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AP Photo/Nam Y. Huh

2024 Fantasy Football Preview: Chicago Bears

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Player Outlooks (2024)


QB Caleb Williams: Many others have pointed it out, but Williams is entering perhaps the best situation ever for a No. 1 overall pick, as Chicago has a receiving corps of DJ Moore, Keenan Allen, and top-ten pick Rome Odunze, a Pro Bowl-caliber tight end in Cole Kmet, a very capable receiving threat out of the backfield with D’Andre Swift, and a solid offensive line. Of course, talent is the most important thing, and Williams has a rare combination of arm talent, creativity, mobility, and feel for the game. He’s also capable of chunk gains as a runner, and the concern for his 2024 value would be taking some time to adjust to the NFL game; but everything is in place for him to push for a top-12 finish as a rookie.


RB D’Andre Swift: Swift is a more dynamic player and in a much better situation, but there is at least some concern about him being overvalued similar to Miles Sanders with a new team last year—and Chicago has solid options in Roschon Johnson and Khalil Herbert behind him on the depth chart. We’ll see how big Swift’s role looks like it could be in August, and the receiving ability should at him a solid floor for an offense that will be trying to make things easy on Caleb Williams in his first season.


RB Roschon Johnson: Splitting touches isn’t new to Johnson after playing behind Bijan Robinson at Texas, but Khalil Herbert was ahead of him for touches to close out 2023, and a full-blown committee could prevent his chances of a breakout as a possible 1B backfield option. Perhaps the talk of Johnson being better as the weather gets colder (something general manager Ryan Poles suggested after he was drafted last year) will come to fruition on what is expected to be an improved team.


RB Khalil Herbert: Herbert had back-to-back 100-yard rushing games late last season with Chicago committing to him as the lead runner, and he’s a definite trade candidate based on the talent shown through three seasons with the Bears installing D’Andre Swift as the lead back. If he were to remain with the team, Herbert could find it difficult to maintain standalone value because of the receiving work Swift should get combined with Chicago likely wanting Roschon Johnson to win the No. 2 job.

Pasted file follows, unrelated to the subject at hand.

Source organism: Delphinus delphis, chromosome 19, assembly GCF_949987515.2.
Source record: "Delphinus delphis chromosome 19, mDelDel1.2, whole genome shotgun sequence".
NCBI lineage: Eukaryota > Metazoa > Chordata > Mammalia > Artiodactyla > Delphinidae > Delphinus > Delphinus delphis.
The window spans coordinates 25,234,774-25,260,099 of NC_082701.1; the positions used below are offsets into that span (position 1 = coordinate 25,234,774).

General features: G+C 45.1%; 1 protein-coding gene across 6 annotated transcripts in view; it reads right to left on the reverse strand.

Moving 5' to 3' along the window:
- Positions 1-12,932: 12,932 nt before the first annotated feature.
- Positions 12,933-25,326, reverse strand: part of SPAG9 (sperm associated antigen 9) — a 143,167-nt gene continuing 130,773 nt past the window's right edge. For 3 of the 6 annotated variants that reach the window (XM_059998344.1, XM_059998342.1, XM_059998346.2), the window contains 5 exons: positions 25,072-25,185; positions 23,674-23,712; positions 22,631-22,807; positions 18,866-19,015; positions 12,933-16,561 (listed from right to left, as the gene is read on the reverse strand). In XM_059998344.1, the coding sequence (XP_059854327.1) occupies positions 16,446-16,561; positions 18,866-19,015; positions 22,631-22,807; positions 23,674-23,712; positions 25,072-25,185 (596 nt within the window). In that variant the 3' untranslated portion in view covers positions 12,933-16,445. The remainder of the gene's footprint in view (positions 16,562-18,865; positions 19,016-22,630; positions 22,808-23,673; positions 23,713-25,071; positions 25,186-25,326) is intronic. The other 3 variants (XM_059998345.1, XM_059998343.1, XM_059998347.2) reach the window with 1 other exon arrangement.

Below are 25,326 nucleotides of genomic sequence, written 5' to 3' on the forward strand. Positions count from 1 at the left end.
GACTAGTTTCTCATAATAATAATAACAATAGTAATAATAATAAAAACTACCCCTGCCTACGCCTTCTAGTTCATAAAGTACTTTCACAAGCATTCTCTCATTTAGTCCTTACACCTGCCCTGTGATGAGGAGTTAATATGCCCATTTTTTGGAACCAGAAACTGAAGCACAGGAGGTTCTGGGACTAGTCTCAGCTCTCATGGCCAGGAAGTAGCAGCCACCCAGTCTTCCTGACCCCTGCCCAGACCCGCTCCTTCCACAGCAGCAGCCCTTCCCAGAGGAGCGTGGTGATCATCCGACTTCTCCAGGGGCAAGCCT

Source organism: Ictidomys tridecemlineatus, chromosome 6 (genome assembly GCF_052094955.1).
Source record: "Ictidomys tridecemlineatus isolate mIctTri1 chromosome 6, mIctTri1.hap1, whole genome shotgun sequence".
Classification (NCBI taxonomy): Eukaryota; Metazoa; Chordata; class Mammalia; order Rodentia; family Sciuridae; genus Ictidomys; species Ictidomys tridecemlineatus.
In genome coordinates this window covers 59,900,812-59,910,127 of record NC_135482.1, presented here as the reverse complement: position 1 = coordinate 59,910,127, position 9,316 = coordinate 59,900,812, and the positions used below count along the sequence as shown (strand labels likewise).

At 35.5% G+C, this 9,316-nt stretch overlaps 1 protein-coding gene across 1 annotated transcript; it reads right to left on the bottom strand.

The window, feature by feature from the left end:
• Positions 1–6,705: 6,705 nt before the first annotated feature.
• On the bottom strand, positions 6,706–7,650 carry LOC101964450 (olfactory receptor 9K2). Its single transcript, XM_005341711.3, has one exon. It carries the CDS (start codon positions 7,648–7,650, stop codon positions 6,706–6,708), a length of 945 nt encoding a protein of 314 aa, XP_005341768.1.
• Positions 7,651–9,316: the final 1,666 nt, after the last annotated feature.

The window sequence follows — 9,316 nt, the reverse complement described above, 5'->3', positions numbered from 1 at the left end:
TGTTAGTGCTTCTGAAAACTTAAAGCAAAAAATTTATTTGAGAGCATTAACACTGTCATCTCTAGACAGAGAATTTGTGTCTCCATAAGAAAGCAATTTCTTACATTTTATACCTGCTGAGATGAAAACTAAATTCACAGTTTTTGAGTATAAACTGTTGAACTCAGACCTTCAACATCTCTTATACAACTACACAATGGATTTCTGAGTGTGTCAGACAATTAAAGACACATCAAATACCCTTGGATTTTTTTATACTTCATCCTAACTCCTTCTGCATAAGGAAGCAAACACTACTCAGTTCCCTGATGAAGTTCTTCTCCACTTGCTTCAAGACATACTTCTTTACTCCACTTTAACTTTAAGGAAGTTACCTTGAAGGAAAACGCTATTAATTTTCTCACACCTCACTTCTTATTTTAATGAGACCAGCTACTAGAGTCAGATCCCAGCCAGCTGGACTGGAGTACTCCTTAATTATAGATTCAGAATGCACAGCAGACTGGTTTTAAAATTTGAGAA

WR DJ Moore: Chicago is suddenly loaded at wide receiver, so the chemistry between Moore and Caleb Williams will be key for the wideout’s fantasy value after he and Justin Fields had an outstanding connection in 2023. The concern is Keenan Allen absorbing a bunch of targets and No. 9 overall pick Rome Odunze earning opportunities, so there is risk of Moore dropping back to pre-2023 fantasy value when he seemed to always be a low-end WR2 option rather than the WR1 he was catching passes from Fields last year,


WR Keenan Allen: Allen has continued to play at a high level coming off a season in which he averaged the third-most fantasy points per game among wide receivers (17.3), but he did it while seeing 11.5 targets per game to easily lead the NFL—and that kind of volume is highly unlikely to be matched in Chicago. Instead, Allen is expected to be a better real-life option for Caleb Williams to settle in as a fantasy WR3, as sharing targets with DJ Moore would have been fine, but the selection of Rome Odunze could result in week-to-week frustration from a fantasy perspective for all three pass-catchers.